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A multi-layer REST API Ruby wrapper for the neo4j graph database.

README.md

Keymaker

Build Status Code Climate

A multi-layer REST API Ruby wrapper for the Neo4j graph database built on top of Faraday.

  • Layer 1 interacts with the Neo4j REST API raw requests
  • Layer 2 binds the raw HTTP requests into Ruby Objects
  • Layer 3 implements ActiveModel and treats Nodes and Relationships as Ruby Objects
Oracle: Our time is up. Listen to me, Neo.
        You can save Zion if you reach The Source,
        but to do that you will need the Keymaker.
Neo:    The Keymaker?

Installation

Install and start the Neo4j server:

rake neo4j:install
rake neo4j:start
# optionally for testing
rake neo4j:install RAILS_ENV=test
rake neo4j:start RAILS_ENV=test

Add this line to your application's Gemfile:

gem "keymaker"

And then execute:

$ bundle

Usage

Configuration

Create a config/neo4j.yml file:

development:
  server: localhost
  port: 7474
test:
  server: localhost
  port: 7475

Then, create a Rails initializer config/initializers/keymaker.rb:

if Rails.env.development? || Rails.env.test?
  database_config = YAML::load_file("config/neo4j.yml")
  Keymaker.configure do |c|
    c.server = database_config["#{Rails.env}"]["server"]
    c.port = database_config["#{Rails.env}"]["port"]
  end
else
  # Heroku neo4j add-on
  Keymaker.configure do |c|
    c.server = ENV["NEO4J_HOST"]
    c.port = ENV["NEO4J_PORT"]
    c.username = ENV["NEO4J_LOGIN"]
    c.password = ENV["NEO4J_PASSWORD"]
  end
end

Low-level REST API Calls

Keymaker.configure do |c|
  c.server = "localhost"
  c.port = 7474
end

## Create a node ##

terminator_response = Keymaker.service.create_node_request({:name => "Terminator",
                                                            :catch_phrase => "I'll be back"})
terminator = Keymaker.service.get_node(terminator_response.neo4j_id)

john_response = Keymaker.service.create_node_request({:name => "John Connor",
                                                      :catch_phrase => "No problemo"})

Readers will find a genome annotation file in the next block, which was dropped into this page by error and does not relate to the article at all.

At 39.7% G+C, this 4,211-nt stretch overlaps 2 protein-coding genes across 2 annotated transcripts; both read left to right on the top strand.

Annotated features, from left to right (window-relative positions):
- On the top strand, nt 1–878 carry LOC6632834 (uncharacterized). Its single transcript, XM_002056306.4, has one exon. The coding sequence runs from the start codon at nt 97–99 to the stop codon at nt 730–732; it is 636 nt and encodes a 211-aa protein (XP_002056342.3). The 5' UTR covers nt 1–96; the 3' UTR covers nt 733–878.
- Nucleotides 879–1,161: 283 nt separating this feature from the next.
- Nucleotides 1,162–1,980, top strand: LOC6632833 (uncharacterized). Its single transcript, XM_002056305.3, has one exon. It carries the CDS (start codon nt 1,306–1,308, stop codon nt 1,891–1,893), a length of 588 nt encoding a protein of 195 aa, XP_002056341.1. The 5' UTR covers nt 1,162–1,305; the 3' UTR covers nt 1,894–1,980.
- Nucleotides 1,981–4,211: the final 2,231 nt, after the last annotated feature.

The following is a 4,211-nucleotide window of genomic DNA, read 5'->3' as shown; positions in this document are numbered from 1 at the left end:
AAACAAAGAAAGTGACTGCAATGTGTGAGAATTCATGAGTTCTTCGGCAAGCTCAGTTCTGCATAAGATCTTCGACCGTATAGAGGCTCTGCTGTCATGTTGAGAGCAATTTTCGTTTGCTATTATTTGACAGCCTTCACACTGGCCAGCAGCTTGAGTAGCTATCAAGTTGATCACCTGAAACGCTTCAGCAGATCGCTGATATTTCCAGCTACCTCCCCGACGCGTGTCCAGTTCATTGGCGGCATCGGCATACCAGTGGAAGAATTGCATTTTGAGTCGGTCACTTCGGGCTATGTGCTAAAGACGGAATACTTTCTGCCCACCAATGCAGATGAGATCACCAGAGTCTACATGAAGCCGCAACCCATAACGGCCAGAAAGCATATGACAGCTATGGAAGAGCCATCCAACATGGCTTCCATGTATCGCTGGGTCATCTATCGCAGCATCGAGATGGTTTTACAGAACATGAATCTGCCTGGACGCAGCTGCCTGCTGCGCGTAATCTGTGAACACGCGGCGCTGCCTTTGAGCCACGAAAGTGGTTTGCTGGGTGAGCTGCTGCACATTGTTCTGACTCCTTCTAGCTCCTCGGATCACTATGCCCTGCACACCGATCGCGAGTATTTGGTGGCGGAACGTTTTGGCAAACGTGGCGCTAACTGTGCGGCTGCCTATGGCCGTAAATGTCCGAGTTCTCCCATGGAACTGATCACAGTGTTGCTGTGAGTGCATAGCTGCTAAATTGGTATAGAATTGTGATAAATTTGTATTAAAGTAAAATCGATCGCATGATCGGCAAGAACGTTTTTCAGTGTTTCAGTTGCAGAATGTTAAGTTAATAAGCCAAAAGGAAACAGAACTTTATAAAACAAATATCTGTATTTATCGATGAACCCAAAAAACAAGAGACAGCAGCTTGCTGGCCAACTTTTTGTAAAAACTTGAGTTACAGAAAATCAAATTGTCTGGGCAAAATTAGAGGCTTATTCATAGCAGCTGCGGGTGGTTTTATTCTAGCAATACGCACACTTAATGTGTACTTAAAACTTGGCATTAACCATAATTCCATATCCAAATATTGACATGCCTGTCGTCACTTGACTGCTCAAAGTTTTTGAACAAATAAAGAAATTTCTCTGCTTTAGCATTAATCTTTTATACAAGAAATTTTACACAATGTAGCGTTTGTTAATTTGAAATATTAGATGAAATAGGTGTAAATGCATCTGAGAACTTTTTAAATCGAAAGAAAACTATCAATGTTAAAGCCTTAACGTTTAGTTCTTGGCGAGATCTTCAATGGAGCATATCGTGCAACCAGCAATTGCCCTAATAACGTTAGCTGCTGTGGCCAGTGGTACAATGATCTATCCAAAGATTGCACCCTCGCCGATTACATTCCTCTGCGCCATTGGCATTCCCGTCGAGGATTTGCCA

john_connor = Keymaker.service.get_node(john_response.neo4j_id)
john_connor.name # => "John Connor"
john_connor.catch_phrase # => "No problemo"

## Update node properties ##

Keymaker.service.update_node_properties_request({:node_id => john_connor.neo4j_id,
                                                 :catch_phrase => "Easy money!"})
john_connor.catch_phrase # => "Easy money!"

## Delete a node ##

Keymaker.service.delete_node_request({:node_id => john_connor.neo4j_id})
Keymaker.service.get_node_request({:node_id => john_connor.neo4j_id})
# => Keymaker::ResourceNotFound raised

## Create a relationship ##

rel = Keymaker.service.create_relationship_request({:node_id => john_connor.neo4j_id,
                                                    :end_node_id => terminator.neo4j_id,
                                                    :rel_type => "knows",
                                                    :data => {:since => "Summer of 1984"})

## Delete a relationship ##

Keymaker.service.delete_relationship_request(:relationship_id => rel.neo4j_id)

Nodes

Coming soon

Relationships

Coming soon

Indices

Coming soon

Querying

Coming soon

Contributing

  1. Fork it
  2. Create a feature branch (git checkout -b my_new_feature)
  3. Write passing tests!
  4. Commit your changes (git commit -v)
  5. Push to the branch (git push origin my_new_feature)
  6. Create new Pull Request

TODO:

  • Test coverage
  • Contributing documentation (installing neo4j, etc).
  • Documentation

Acknowledgements

  • Avdi Grimm
  • Micah Cooper
  • Stephen Caudill
  • Travis Anderson

Copyright

Copyright (c) 2012 Rogelio J. Samour See LICENSE for details.

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